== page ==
Wright has three treating physicians: Alla Rudinskaya, M.D. (“Dr. Rudinskaya”), Karen Coblens, M.D. (“Dr. Coblens), and Sanjay Gupta, M.D. (“Dr. Gupta”). Dr. Rudinskaya has treated Wright for rheumatoid arthritis since 2007. Id. at 601. In her treatment notes from November 12, 2012, Wright told Dr. Rudinskaya that she generally felt well, with improvement in her shoulder after receiving a steroid injection. Id. at 385. Wright did have some discomfort in her hands and right hip. Id. On February 28, 2013, Wright told Dr. Rudinskaya that Wright had undergone a right total hip replacement in December, and that her arthritis was relatively stable, with only intermittent aches. Id. at 388. On June 17, 2013, Wright reported that her joints had become increasingly stiff, particularly in her shoulders, hands, ankles, and feet. Id. at 392. When Wright returned to Dr. Rudinskaya on October 14, 2013, Wright explained that her shoulder pain had led her to quit her job. Id. at 573. Finally, on December 6, 2013, Wright reported to Dr. Rudinskaya that her joint pain had improved, but that she continued to feel swelling and morning stiffness, as well as shoulder and neck pain. Id. at 608. Later visits on February 21, March 10, and June 26, 2014 continued the pattern of increasing and decreasing pain. See id. at 620 (February 21 meeting indicated significant pain), 737 (March 10 follow-up with increasing pain), 734 (June 26 meeting wherein Wright reported that she felt well without any significant pain).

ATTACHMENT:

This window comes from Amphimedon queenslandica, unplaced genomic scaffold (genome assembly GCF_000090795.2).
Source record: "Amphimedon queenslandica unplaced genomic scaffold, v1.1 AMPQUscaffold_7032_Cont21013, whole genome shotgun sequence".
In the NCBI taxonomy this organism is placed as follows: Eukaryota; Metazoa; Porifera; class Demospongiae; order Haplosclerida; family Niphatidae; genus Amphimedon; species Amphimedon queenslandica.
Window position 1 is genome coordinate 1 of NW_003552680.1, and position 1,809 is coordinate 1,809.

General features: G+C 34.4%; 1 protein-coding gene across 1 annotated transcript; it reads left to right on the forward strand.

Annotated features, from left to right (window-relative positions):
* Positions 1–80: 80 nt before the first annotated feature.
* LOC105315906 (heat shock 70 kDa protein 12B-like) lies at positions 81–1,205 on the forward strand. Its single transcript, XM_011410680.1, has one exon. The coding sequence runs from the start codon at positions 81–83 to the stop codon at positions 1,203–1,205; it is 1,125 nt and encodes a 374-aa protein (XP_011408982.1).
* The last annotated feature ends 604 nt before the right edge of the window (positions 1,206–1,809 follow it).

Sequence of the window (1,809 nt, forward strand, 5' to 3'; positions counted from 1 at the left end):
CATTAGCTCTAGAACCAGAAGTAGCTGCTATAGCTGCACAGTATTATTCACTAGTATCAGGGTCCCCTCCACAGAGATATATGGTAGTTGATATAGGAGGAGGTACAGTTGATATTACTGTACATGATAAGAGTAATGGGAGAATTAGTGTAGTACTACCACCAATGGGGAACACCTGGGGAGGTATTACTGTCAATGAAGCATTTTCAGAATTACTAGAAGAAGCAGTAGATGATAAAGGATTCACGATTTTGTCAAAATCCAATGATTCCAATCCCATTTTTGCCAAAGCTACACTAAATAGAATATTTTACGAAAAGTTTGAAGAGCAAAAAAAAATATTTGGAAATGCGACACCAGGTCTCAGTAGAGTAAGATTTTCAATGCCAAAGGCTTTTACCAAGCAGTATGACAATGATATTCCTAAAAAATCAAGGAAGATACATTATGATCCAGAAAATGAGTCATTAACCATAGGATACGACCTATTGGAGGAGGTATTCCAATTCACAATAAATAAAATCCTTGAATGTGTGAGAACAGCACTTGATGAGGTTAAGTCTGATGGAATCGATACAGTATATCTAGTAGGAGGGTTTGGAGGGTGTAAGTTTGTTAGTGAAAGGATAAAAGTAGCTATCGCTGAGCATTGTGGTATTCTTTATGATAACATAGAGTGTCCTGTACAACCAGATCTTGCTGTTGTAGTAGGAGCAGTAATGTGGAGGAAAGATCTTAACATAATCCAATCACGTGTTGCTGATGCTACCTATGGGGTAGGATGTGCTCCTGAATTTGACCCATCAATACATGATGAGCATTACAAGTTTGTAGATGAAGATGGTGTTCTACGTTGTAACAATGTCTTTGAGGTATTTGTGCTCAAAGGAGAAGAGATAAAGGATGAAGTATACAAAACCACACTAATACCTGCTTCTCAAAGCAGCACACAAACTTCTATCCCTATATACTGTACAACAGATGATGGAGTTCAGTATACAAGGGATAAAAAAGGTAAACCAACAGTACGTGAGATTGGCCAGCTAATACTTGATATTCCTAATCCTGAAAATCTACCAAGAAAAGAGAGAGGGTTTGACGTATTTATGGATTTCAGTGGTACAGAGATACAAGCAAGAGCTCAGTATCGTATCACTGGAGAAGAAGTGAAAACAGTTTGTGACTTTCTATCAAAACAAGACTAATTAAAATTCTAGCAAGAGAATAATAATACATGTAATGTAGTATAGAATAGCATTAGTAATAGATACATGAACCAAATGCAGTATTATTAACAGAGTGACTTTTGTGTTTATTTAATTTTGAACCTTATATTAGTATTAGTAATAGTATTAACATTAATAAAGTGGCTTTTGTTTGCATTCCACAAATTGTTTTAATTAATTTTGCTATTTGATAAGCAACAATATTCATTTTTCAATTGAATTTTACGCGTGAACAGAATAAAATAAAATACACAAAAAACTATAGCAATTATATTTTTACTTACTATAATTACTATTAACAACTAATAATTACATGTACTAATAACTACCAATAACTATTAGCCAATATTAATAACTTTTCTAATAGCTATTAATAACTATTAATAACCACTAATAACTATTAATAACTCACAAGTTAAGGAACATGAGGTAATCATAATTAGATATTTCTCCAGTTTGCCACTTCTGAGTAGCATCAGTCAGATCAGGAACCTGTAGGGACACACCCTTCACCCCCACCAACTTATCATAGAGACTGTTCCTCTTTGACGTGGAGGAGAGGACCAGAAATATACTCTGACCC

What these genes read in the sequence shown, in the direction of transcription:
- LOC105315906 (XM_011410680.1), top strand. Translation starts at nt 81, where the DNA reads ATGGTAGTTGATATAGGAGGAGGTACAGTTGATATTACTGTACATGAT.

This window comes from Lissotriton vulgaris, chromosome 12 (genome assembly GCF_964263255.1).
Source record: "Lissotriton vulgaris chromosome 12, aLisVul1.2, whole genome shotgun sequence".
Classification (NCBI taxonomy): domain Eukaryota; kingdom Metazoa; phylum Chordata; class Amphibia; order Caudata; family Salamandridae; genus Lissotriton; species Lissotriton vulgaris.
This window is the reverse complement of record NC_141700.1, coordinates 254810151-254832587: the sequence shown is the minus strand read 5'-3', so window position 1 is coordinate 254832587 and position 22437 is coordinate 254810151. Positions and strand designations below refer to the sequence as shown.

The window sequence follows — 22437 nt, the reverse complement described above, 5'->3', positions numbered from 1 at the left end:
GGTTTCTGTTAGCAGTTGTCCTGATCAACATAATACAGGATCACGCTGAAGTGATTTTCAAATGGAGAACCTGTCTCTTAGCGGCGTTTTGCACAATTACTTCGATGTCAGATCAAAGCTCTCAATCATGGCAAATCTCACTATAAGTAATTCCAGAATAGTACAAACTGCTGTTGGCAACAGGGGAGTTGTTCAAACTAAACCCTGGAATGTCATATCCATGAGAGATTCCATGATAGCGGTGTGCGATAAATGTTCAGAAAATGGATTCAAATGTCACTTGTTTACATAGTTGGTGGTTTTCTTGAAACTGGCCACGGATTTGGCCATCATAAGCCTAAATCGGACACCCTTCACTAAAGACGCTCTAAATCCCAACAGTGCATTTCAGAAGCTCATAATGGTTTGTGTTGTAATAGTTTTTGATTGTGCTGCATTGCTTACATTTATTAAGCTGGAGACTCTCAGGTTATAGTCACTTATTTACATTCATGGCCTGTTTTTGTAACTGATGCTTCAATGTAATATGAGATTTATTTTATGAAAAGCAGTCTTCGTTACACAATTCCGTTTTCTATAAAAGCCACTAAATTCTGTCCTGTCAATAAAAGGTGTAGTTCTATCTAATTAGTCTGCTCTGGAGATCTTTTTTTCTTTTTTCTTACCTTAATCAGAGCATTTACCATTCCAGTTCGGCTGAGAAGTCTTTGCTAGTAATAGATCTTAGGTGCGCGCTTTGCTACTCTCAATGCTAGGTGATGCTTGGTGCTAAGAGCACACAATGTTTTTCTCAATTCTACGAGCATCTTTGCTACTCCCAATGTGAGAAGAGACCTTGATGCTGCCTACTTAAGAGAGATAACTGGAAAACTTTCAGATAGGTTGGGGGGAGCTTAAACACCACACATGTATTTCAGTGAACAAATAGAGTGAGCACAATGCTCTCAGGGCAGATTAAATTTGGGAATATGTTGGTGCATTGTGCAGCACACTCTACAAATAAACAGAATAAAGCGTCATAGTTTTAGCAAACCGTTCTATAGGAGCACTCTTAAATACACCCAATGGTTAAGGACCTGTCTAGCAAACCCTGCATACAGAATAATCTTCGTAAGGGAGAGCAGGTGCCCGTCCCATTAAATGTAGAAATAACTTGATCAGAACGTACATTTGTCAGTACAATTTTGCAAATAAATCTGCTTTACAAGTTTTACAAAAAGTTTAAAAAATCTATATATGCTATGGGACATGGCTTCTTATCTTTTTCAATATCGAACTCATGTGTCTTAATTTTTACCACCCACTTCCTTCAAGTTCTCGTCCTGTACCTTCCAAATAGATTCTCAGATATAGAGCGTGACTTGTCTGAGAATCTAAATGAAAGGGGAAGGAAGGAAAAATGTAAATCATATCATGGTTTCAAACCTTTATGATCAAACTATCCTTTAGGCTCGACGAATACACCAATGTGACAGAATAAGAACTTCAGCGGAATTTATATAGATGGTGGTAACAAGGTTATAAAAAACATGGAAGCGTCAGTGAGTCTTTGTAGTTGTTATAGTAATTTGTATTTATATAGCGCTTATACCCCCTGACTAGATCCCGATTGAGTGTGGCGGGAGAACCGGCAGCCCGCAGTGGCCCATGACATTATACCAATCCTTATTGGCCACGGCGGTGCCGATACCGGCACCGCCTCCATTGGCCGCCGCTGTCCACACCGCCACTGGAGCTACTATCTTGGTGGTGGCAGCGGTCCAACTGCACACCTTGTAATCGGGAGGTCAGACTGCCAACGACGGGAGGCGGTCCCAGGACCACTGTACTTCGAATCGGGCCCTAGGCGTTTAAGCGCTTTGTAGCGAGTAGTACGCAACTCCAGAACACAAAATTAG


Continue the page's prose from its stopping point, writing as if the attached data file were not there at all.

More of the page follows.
Dr. Rudinskaya completed a Rheumatoid Arthritis Impairment Questionnaire on December 6, 2013. Id. at 601. Her answers confirm a diagnosis of rheumatoid arthritis, with pain and limited movement in Wright's neck, mid back, lower back, pelvis, shoulders, knees, feet, elbows, wrists, the right hip, and all fingers. Id. at 601. Dr. Rudinskaya also indicated that Wright had a limited ability to grasp and manipulate objects or reach overhead. Id. at 602. Finally, Dr. Rudinskaya noted that she believed Wright was able to sit for a total of two hours in an hour workday, and stand or walk for one hour each workday. Id. at 604. Dr. Rudinskaya wrote that she believed that Wright would be best suited to stand for an hour, then sit for an hour. Id.

         Wright began seeing Dr. Coblens in February of 2006 for hypertension, asthma, and depression. Id. at 621. Dr. Coblens noted that Wright had edema in her lower leg, and that she felt puffy all over. Id. at 442, 431. On November 15, 2013, Wright requested that Dr. Coblens complete forms regarding Wright's disability, and she reported to Dr. Coblens that Wright had significant joint pain in her hands, shoulders, and elbows. Id. at 593. Dr. Coblens noted that she believed that Wright was severely limited in her activities and could not work even a part time job. Id. at 594.